Elizabeth Rush: I think we need to give up this dream that we can design our way out of sea-level rise. It’s not going to save us. We have to come back again to the question of equity. Take a look at Miami, which has invested something like $500 million in street-raising projects and to pump out flood water. Big sections of Miami’s beaches are already underwater with every high tide, so the city is basically investing in these floodwater pods that remove water and put it back in the bay. I think that should speak for itself in terms of whether it’s a viable long-term solution.
But, okay, so that keeps the beaches relatively dry, for now. But where are all the people who work on the beach supposed to live? Where do the folks who work in the hospitality and restaurant industries live? They certainly can’t afford the beach. They’re living in low-lying coastal communities that are ringed around the beach but don’t have access to those solutions. So, yes, technology could save select slivers of the population that can afford it, but it’s not a viable solution for everybody.
Amy Brady: Why did you decide to include chapters from the points-of-view of your interviewees?
Elizabeth Rush: The “testimony sections” are written entirely in the voices of the people I interviewed. I really involved them in the process of transcription and editorial work, always showing the results to them to get their feedback. It was a collaborative process where my responsibility was to the speaker and to their lived experience. So, in a way, I thought of this project as a way to give these people a microphone. I wanted to get across to my readers how I felt listening to these people’s stories while I sat in their living rooms. They would tell me about the history of flooding in their neighborhood, and how it was changing their idea of what home was. I don’t think that anything I could add as a writer would make their stories more profound. I wanted readers to hear these stories from their source.
Amy Brady: Are you hopeful for the future?
Elizabeth Rush: Yes and no. I would be lying if I said I wasn’t deeply anxious about the future. In particular, I go back to this stunning realization that half of the endangered and threatened species in the United States are wetlands dependent. I think culturally we have a long way to go to get to a place where we can really think about how to help an entire ecosystem transform. Historically, wetlands migrate up and in, as sea levels rise. But we’ve built up all along the back edges of many of them – so there’s no place for them to go, which means the species that live there also have no place to go. And we’ve already discussed how low-income coastal communities are in a similarly precarious and vulnerable position.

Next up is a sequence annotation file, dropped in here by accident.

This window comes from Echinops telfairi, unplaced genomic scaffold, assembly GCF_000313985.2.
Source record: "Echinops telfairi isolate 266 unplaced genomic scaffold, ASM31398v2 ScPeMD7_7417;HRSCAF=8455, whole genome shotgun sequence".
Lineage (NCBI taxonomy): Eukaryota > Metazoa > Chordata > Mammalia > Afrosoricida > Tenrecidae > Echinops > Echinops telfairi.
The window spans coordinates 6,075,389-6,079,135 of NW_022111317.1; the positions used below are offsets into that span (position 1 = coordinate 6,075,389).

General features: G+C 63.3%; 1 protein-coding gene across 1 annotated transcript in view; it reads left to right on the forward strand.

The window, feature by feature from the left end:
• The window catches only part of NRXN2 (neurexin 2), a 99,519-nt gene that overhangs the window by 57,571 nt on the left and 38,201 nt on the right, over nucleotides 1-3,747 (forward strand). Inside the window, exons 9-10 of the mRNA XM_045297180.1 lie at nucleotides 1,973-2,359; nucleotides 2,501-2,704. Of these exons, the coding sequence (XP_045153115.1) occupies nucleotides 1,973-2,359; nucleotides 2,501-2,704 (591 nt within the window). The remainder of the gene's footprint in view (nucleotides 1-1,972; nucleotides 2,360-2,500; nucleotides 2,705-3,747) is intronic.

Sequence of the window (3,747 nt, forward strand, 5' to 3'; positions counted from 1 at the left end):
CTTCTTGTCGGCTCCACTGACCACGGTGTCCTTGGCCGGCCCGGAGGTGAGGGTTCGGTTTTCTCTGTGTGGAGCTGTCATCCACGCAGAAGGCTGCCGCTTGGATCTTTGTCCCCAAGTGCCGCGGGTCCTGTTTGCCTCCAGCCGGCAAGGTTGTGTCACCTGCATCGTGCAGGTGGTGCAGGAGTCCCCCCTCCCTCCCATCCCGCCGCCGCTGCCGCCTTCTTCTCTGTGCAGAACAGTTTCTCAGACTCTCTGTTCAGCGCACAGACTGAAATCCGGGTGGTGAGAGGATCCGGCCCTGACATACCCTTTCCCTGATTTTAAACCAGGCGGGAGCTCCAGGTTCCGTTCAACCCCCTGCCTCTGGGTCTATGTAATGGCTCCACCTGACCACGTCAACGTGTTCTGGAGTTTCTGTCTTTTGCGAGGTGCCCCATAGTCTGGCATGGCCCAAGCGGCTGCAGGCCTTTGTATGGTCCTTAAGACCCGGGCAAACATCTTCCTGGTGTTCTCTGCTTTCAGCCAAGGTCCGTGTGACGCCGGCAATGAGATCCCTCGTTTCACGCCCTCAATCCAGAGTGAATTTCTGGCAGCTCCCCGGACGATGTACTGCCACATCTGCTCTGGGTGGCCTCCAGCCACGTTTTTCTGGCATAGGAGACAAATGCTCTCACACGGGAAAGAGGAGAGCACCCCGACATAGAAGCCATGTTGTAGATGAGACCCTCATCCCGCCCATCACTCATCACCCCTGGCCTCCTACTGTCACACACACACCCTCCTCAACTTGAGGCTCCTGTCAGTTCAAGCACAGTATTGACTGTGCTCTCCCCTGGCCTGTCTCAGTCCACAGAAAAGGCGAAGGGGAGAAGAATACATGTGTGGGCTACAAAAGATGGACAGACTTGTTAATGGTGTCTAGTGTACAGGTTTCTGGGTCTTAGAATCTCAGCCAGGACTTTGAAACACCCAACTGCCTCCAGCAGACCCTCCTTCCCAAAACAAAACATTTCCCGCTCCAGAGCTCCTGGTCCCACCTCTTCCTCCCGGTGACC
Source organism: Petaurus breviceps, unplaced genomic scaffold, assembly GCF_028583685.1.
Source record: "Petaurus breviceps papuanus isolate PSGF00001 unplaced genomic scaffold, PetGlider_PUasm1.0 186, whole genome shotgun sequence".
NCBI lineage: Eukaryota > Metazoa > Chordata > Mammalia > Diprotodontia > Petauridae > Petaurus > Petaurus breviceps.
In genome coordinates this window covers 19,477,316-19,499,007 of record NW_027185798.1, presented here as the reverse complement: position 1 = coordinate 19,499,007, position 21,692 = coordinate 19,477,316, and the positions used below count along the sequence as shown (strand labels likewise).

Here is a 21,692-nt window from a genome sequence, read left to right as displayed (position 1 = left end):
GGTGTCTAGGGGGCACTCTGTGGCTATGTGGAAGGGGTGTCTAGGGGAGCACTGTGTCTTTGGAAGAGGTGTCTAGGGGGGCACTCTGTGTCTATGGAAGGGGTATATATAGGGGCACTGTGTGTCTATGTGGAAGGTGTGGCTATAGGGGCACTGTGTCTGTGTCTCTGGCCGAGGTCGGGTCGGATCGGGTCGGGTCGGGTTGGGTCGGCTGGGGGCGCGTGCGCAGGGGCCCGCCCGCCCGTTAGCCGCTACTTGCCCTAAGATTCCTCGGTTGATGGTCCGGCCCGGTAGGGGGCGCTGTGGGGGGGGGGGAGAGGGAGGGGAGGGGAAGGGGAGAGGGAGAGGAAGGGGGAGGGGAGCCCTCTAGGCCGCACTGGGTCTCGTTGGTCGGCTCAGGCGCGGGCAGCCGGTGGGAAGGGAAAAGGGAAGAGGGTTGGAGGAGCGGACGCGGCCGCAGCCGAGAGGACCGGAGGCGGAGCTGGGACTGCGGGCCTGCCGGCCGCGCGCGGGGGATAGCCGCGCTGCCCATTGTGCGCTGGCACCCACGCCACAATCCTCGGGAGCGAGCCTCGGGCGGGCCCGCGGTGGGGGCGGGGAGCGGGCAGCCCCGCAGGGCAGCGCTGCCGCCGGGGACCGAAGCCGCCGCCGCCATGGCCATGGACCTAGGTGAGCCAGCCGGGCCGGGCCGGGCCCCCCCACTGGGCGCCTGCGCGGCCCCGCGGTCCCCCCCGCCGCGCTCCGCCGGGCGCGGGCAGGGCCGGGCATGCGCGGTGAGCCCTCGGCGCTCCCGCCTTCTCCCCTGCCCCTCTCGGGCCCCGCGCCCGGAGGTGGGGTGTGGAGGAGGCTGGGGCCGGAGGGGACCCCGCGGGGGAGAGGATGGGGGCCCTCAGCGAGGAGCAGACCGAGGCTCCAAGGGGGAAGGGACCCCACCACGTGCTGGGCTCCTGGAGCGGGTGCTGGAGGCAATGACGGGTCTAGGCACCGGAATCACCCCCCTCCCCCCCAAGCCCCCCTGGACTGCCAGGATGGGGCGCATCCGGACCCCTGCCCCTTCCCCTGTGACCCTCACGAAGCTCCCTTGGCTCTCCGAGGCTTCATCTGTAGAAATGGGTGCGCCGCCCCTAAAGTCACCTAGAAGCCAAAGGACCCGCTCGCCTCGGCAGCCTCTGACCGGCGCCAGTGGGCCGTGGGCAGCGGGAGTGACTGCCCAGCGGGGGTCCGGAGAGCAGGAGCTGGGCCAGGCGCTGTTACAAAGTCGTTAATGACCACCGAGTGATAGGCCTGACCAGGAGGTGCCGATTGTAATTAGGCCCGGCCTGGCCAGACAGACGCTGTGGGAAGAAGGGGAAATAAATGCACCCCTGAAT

But on a more positive note, I think part of what surprised me while writing this book is how a greater awareness of climate change has resulted in more attention paid to places where our lives unfold. In a lot of coastal communities, residents haven’t been all that aware of even some of the most fundamental threats to their communities. Now they’re starting to pay attention. I also think people in general are starting to pay more attention to the environment. That’s a source of hope for me as well.
Rising: Dispatches from the New American Shore, by Elizabeth Rush, Milkweed Editions, published June 12, 2018.
Elizabeth Rush’s journalism has appeared or is forthcoming in the Washington Post, Harper’s, Guernica, Granta, Orion, and the New Republic, among others. She is the recipient of fellowships and grants including the Howard Foundation Fellowship, awarded by Brown University; the Andrew Mellon Foundation Fellowship for Pedagogical Innovation in the Humanities; the Metcalf Institute Fellowship; and the Science in Society Journalism Award from the National Association of Science Writers. She received her MFA in nonfiction from Southern New Hampshire University and her BA from Reed College. She lives in Rhode Island, where she teaches creative nonfiction at Brown University.
Reprinted with permission of Amy Brady and Chicago Review of Books, a Yale Climate Connections content-sharing partner.